Thanks for the comments above.
The "formal" stage of this seminar might be done, but in some ways I have not really even scratched the surface of this vast topic. But in preparing for this seminar, and through the various discussions this prompted, I've reached some tentative conclusions.
1. The practical and the esoteric aspects of Druidry need to be fully integrated for meaningful practice.
2. Bushcraft / woodcraft are important (if not essential) aspects of Druidry.
3. "Skills" need to be learnt by doing, rather than just by reading about them.
4. Disconnection from the land is a major threat to the wellbeing of community and society. Active efforts need to be made to re-establish this connection.
5. There are easy connections to be made between formal Druid studies ("Druid" encompassing all grades etc.) and "bushcraft".
6. Druidry integrates seamlessly with so many other interests - I mean, who ever thought that mountain-biking, flint-knapping, rattlesnake dodging druid spirituality could become a speciality in it's own right!
7. Every day is a school-day in the woods.
Given that there are yet so many other aspects to be discussed, we might just keep this thread alive. A series of seasonal postings may be interesting.
To finish off, a couple of other matters / insights.
On Saturday I was walking in the woods when I came across the berries below. I've never consciously noticed them before, and their pearly sheen was very attractive. Naturally my thoughts turned to foraging. But they needed checking. Which led to this fantastic web site: http://practicalplants.org/wiki/Symphor ... laevigatus
And I discovered that they are not great for eating but make a good soap. Today I was chatting to an aul fellow, a Woodsman with vast knowledge, and he told me that the berries are traditionally used for protection - specifically to stop the fairies milking cattle at this time of year (Samhain). Thus in these white berries is the essence of woodcraft for Druids: mythology, learning, practical applications and the surprising beauty in nature.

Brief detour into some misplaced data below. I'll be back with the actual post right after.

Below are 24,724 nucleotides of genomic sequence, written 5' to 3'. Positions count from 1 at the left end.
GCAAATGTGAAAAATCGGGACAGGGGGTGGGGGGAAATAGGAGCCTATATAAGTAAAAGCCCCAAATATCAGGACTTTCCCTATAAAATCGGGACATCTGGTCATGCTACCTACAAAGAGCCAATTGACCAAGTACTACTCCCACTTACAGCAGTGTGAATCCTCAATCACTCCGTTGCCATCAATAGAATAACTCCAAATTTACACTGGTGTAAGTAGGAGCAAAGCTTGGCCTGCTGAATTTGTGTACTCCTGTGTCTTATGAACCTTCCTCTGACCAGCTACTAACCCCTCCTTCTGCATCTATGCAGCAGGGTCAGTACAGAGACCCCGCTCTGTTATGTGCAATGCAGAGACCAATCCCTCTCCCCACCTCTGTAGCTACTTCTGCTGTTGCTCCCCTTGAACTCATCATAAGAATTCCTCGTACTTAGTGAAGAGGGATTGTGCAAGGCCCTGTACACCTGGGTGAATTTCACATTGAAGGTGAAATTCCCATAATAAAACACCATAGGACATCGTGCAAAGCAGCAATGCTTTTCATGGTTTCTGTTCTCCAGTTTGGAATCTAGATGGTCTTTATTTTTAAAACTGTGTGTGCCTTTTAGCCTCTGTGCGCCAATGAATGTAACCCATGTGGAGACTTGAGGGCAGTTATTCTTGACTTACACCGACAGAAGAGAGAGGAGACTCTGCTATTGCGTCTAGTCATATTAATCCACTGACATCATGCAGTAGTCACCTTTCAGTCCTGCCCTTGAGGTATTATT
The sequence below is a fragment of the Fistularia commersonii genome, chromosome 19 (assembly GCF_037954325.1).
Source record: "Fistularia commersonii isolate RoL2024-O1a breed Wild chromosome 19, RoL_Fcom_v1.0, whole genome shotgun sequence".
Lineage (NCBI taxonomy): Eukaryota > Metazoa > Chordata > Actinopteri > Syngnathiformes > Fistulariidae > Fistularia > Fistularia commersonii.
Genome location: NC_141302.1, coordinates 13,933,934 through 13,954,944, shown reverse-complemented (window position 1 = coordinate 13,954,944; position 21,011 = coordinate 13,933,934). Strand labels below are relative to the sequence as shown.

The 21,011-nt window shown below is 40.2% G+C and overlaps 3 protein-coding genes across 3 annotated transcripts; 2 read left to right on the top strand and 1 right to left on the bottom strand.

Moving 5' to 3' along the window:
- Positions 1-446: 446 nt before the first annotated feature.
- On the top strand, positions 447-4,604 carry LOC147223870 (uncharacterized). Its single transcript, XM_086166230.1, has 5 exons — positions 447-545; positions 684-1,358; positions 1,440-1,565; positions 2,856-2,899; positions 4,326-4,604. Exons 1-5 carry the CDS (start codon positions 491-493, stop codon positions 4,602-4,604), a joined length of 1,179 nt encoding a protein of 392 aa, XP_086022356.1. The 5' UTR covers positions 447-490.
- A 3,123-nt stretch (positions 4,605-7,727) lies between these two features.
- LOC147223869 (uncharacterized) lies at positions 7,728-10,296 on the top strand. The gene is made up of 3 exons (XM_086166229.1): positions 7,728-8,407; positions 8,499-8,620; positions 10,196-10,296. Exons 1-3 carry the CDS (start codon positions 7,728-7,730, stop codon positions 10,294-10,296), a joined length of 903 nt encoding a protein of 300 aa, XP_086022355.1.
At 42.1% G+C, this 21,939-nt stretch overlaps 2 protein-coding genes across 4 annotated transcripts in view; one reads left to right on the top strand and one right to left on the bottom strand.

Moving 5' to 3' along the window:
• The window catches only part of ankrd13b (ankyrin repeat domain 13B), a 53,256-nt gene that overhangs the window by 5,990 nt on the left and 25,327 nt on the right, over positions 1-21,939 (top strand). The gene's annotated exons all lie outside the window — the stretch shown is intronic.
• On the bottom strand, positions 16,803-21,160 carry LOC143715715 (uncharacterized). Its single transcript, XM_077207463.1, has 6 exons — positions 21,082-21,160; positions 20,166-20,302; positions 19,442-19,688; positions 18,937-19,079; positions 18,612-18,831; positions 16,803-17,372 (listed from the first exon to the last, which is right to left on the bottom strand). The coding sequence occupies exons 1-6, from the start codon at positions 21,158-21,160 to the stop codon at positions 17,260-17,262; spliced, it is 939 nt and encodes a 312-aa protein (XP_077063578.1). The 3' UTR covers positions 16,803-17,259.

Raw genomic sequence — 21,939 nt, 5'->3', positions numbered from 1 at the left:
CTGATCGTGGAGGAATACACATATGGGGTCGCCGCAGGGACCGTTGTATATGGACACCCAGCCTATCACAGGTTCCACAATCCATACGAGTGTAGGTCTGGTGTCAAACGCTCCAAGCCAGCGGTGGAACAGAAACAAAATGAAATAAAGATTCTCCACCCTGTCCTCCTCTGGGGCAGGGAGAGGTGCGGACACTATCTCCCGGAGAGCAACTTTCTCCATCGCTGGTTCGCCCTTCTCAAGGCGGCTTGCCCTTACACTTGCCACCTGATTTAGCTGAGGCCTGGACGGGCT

The second point in closing this seminar, relates to the news today. The "superstorm" Sandy is awesome, and has surely affected some DHP'ers. I was reading that some 350 000 people have had to evacuate NYC. http://www.cbsnews.com/8301-201_162-575 ... out-power/
So 100's of thousands of people in arguably the most sophisticated city in the world, have been reduced to primal survival circumstances. The bushcraft priorities discussed above (security, shelter, food, warmth, water) will be very real concerns for many people. Some will have been prepared, but others will have been caught short. Bushcraft skills are life skills!
Also, with (distant) relatives in Upstate NY, I will be mindful of all the wooded areas affected by these extreme conditions. People with woodland, outdoor, and chainsaw skills will be providing life saving services under highly dangerous conditions to remove trees from roads and electrical installations, and to provide access to homes and public services.
Blessings of protection to all so affected!